For those of you that have been reading my blogs or watching my presentations for a while, you will know I like to use cars for analogies. They represent a system that everyone understands at a user level, they are composed of many subsystems, the details of which can get pretty complicated if you dig deep. So today, you will see how most chip architectures are designed like having a car without a gas pedal – and what you can do about it. “Is Designing Your Chip Architecture Like Driving a Car with No Pedals?”
Recently I attended a presentation at the Machine Learning Developers Conference held at the Santa Clara Convention Center. The presentation, “Overcoming the Memory System Challenge in Dataflow Processing”, was given jointly by Darren Jones of Wave Computing and Drew Wingard of Sonics. The presentation was indeed fascinating as Jones first described how dataflow processors are ideal for deep learning, especially as compared to using existing CPU and GPU architectures. Jones then showed some performance numbers for machine learning training using the Wave Computing solution. And that is when I had to scratch my head. I did not hear any gasps. Everyone just accepted this phenomenal piece of engineering – just took it in stride. “Are Incredible Engineering Feats Treated As Commonplace Today?”
The concept of Agile design has been in practice for a long time. Agile Software development is probably most universally practiced in part because a robust support ecosystem exists: from tool suppliers and consultants to the techniques new generations of software developers are taught in school. If I narrow my focus to just the design phase of software development, I see it’s accepted as law that software design should be parameterized. No matter what modern language you are using, you invoke a procedure by calling it and passing parameters to specify both data and control (options). With this design style, you can accept calls to use features that are specified, but not yet implemented. More importantly, it makes it easier to reuse the code in other designs or in other places in your design. Reuse is a key principle in applying Agile techniques in software design. “Advancing Agile Hardware Design With Advanced Configurability”
Power management in IC design is loaded with exciting new developments. There have been attempts to solve power-related issues by altering the overall semiconductor process, biasing selected portions of a design, implementing various power distribution structures, introducing power gating, changing on chip network architectures, introducing microprocessor-based power channels, introducing energy processing units, and even more. Before jumping right into this topic, I think it’s best to provide an overview of what got us to this point. In future posts, I’ll delve more into the state of the art and the important trends affecting the future of power-efficient IC design. “The History of Power (Energy) Management in IC Design”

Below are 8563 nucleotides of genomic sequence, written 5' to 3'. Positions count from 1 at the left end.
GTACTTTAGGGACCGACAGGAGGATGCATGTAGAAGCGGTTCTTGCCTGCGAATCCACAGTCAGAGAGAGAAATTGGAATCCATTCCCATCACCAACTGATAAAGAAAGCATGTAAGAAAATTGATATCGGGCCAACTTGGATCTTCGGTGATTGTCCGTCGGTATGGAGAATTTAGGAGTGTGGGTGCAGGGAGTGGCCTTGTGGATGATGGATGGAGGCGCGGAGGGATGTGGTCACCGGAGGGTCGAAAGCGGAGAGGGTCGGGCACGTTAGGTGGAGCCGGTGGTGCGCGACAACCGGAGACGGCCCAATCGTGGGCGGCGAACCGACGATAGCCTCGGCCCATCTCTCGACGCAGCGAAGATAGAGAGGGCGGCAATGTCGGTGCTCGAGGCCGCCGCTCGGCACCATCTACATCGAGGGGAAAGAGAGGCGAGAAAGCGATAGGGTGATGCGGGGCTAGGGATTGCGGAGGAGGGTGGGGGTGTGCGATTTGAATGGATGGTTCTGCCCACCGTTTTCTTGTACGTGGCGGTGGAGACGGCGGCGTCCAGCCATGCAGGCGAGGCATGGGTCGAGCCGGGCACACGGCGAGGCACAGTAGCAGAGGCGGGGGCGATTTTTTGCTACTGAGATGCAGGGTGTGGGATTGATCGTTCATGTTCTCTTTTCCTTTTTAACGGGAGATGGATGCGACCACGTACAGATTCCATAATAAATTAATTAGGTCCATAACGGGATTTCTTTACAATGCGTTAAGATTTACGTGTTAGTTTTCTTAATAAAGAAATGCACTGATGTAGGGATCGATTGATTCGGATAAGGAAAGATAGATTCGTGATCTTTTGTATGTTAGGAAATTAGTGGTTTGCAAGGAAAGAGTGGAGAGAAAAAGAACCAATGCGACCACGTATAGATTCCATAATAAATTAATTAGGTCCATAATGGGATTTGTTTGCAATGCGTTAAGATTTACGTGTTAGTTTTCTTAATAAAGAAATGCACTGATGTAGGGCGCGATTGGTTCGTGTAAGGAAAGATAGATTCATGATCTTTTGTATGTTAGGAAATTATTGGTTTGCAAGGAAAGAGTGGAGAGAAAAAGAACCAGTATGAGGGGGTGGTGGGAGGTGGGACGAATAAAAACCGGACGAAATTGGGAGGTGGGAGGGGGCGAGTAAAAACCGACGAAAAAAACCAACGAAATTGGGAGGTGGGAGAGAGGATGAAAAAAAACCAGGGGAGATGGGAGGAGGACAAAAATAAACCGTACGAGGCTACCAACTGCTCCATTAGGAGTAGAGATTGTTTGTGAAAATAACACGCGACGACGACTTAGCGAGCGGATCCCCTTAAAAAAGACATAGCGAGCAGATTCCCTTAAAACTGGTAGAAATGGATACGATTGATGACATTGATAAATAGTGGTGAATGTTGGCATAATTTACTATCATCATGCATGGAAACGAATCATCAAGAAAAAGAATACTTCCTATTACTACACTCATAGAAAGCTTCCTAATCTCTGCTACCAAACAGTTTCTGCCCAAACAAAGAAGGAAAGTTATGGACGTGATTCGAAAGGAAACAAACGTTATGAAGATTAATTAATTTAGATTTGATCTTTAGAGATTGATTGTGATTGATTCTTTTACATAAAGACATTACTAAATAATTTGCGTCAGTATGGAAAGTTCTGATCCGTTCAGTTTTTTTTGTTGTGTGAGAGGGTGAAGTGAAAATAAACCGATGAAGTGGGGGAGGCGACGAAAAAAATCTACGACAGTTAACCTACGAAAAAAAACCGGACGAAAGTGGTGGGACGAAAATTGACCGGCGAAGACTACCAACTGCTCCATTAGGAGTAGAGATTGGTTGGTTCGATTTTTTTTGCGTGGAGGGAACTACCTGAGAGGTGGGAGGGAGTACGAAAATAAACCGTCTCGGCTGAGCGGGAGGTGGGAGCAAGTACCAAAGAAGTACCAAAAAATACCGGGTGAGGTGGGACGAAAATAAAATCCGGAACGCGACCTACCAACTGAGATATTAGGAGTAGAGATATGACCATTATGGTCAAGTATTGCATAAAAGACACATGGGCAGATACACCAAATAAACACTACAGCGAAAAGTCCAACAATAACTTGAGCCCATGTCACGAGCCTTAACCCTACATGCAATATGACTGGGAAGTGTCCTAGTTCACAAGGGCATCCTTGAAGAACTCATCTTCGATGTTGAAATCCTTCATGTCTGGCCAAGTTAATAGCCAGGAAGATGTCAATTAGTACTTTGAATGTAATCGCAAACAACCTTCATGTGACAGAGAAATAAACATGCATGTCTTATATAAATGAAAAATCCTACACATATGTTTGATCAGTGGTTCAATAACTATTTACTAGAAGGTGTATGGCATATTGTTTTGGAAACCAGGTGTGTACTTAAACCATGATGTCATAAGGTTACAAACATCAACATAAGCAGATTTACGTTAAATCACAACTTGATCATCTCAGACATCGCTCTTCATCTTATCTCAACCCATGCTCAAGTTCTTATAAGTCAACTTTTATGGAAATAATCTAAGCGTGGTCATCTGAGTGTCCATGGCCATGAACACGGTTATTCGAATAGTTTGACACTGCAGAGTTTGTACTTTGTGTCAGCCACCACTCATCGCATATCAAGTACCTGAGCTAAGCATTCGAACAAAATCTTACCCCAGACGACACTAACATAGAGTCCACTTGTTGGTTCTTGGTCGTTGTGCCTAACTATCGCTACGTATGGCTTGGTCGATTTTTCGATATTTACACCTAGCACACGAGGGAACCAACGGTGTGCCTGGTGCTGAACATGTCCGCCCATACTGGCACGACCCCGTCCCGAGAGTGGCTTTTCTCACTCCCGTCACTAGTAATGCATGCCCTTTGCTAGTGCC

Make vs. buy isn’t as simple a decision as it might appear. When companies consider purchasing Semiconductor IP (SIP), they often have a strict procedure for evaluating third-party vendors and their products. If they don’t have a set way of evaluating IP, the Global Semiconductor Alliance (GSA) has developed a Hard IP Licensing Risk Assessment Tool to aid in assessing the value of IP (there is also a quality assessment tool). This aid is part of the GSA IP ecosystem Tool Suite and is complementary to the entire industry – regardless of member status within GSA. It is a great tool suite and many companies have similar methodologies they use when considering the purchase of SIP. “Don’t Forget To Consider Productivity In Semiconductor IP Evaluations”
Why a methodology for developing software is now required in hardware. History repeats itself, but frequently not in the exactly the same place. The problems faced by system engineering teams today rising complexity, shorter market windows and more issues involving interactions that affect everything from dynamic power and leakage current to electromigration and finFET design mirror the kinds of top-down issues that software developers began encountering more than two decades ago. “Get Agile”
There are four primary failure modes associated with NoCs. Recently, the reliability features of on-chip network (NoC) IP have received much attention. One reason for this focus has been the rush of companies to get into the automotive electronics market and the explosion of new automotive features being implemented in electronic systems. While the details may vary, the high-level view of on-chip network reliability is really quite simple. “NoC Reliability: Simplified”
Earlier this month I had the distinct pleasure of attending the EDA Consortium’s (EDAC) prestigious Phil Kaufman award dinner. This year’s winner is Lucio Lanza, managing director of Lanza techVentures, LLC. Lucio is an EDA industry legend. We used to bump into each other often in the Cadence hallways after both of our companies had been acquired by Cadence around 1989. I truly appreciated Lucio’s leadership style with the Artisan board of directors when I was Vice President of Corporate Ventures there. Lucio’s strategic insights and steady pressure to keep us focused on the critical items were a major factor in Artisan’s success.
On Semiconductor Engineering, Randy Smith discusses the mounting evidence that traditional “waterfall” methods used to develop complex ICs are reaching the breaking point and discusses Agile software development methods to see what can be applied.